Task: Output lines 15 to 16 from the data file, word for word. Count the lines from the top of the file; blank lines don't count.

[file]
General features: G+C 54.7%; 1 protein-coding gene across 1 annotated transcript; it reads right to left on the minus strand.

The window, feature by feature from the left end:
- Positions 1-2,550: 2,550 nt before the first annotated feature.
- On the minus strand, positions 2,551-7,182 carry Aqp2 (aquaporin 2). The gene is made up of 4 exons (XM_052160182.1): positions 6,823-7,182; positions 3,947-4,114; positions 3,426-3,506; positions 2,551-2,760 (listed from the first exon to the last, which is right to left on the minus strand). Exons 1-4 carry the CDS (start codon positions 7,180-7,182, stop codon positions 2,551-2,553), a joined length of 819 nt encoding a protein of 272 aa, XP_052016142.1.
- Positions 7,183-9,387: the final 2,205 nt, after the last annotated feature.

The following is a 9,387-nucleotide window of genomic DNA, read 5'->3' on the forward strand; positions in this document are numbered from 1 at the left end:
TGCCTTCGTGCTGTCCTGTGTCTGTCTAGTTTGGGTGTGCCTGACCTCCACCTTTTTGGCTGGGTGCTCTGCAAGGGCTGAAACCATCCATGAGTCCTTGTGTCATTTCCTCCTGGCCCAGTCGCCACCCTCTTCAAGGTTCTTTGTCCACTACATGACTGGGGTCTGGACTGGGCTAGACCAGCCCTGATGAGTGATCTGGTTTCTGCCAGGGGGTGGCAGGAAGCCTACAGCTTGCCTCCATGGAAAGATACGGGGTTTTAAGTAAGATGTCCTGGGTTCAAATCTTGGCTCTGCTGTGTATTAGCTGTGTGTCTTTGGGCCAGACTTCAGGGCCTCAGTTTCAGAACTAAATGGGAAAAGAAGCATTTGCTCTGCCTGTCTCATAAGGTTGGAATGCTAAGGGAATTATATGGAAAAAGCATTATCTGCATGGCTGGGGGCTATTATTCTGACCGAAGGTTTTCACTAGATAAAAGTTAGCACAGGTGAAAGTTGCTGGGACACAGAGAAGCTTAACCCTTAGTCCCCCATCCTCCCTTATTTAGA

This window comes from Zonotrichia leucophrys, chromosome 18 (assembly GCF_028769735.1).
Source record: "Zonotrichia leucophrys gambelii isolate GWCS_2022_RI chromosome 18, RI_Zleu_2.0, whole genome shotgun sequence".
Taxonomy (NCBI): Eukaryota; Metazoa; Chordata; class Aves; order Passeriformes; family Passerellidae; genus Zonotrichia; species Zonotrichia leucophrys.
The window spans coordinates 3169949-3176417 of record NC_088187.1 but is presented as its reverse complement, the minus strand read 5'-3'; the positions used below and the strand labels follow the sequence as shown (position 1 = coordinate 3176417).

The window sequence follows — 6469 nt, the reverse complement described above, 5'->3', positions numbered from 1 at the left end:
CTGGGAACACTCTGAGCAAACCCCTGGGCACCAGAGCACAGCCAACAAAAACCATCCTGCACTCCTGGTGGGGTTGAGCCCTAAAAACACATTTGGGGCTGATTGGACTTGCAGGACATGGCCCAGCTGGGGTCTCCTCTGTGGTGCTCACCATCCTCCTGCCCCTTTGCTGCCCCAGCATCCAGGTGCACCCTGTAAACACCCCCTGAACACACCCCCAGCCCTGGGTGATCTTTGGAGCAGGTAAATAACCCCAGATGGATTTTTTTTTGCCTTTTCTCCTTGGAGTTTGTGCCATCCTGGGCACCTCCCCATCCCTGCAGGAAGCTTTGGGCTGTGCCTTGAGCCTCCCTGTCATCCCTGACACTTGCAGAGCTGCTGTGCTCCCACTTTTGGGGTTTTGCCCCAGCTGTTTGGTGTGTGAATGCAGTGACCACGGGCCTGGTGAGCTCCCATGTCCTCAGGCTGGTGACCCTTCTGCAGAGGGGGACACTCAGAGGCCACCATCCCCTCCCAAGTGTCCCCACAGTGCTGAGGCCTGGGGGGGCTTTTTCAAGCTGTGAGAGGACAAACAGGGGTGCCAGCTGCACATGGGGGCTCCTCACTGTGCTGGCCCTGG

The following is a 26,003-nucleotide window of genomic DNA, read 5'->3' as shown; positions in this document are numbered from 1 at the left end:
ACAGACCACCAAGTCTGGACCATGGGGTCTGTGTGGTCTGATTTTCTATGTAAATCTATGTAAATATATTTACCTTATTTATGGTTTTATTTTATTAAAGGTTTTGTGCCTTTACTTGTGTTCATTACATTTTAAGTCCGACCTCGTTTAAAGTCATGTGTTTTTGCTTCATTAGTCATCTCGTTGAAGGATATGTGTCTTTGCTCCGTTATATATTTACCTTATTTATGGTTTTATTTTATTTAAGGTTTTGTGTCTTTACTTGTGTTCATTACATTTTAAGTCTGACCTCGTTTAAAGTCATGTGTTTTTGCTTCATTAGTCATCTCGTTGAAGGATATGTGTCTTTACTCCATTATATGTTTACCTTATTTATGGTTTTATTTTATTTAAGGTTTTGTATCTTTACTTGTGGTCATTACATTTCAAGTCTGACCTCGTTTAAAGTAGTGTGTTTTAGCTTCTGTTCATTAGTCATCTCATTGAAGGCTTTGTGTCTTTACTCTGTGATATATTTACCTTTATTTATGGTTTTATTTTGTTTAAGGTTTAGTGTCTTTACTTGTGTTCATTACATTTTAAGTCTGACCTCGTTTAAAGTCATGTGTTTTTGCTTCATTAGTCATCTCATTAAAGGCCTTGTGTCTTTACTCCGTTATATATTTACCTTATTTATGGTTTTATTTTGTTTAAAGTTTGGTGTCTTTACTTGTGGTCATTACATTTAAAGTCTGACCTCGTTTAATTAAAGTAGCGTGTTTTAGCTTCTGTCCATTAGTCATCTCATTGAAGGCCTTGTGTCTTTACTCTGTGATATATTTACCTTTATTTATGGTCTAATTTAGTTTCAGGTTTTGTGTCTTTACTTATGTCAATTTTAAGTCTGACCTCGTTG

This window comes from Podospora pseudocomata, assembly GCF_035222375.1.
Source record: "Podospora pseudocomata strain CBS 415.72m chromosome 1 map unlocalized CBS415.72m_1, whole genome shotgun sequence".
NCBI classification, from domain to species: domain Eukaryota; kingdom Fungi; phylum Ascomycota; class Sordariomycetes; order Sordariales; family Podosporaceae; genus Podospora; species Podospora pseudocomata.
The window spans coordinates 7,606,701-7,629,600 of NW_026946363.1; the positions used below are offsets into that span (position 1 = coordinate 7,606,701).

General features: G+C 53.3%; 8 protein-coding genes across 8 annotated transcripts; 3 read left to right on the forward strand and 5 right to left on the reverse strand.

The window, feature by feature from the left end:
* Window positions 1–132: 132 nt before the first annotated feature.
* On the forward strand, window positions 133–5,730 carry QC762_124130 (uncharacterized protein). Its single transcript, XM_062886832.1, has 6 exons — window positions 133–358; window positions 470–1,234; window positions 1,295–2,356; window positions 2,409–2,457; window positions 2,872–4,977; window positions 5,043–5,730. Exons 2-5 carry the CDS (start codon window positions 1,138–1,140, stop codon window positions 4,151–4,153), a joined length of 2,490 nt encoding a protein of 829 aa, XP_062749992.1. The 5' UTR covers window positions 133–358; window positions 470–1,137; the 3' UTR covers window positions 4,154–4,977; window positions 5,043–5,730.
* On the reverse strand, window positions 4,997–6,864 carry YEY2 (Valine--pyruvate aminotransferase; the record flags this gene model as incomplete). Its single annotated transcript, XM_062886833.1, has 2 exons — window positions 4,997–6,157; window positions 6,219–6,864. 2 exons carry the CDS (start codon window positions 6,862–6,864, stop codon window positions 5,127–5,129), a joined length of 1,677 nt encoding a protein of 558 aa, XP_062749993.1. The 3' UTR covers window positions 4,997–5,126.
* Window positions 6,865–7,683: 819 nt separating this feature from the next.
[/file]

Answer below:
ACAGACCACCAAGTCTGGACCATGGGGTCTGTGTGGTCTGATTTTCTATGTAAATCTATGTAAATATATTTACCTTATTTATGGTTTTATTTTATTAAAGGTTTTGTGCCTTTACTTGTGTTCATTACATTTTAAGTCCGACCTCGTTTAAAGTCATGTGTTTTTGCTTCATTAGTCATCTCGTTGAAGGATATGTGTCTTTGCTCCGTTATATATTTACCTTATTTATGGTTTTATTTTATTTAAGGTTTTGTGTCTTTACTTGTGTTCATTACATTTTAAGTCTGACCTCGTTTAAAGTCATGTGTTTTTGCTTCATTAGTCATCTCGTTGAAGGATATGTGTCTTTACTCCATTATATGTTTACCTTATTTATGGTTTTATTTTATTTAAGGTTTTGTATCTTTACTTGTGGTCATTACATTTCAAGTCTGACCTCGTTTAAAGTAGTGTGTTTTAGCTTCTGTTCATTAGTCATCTCATTGAAGGCTTTGTGTCTTTACTCTGTGATATATTTACCTTTATTTATGGTTTTATTTTGTTTAAGGTTTAGTGTCTTTACTTGTGTTCATTACATTTTAAGTCTGACCTCGTTTAAAGTCATGTGTTTTTGCTTCATTAGTCATCTCATTAAAGGCCTTGTGTCTTTACTCCGTTATATATTTACCTTATTTATGGTTTTATTTTGTTTAAAGTTTGGTGTCTTTACTTGTGGTCATTACATTTAAAGTCTGACCTCGTTTAATTAAAGTAGCGTGTTTTAGCTTCTGTCCATTAGTCATCTCATTGAAGGCCTTGTGTCTTTACTCTGTGATATATTTACCTTTATTTATGGTCTAATTTAGTTTCAGGTTTTGTGTCTTTACTTATGTCAATTTTAAGTCTGACCTCGTTG

This window comes from Podospora pseudocomata, assembly GCF_035222375.1.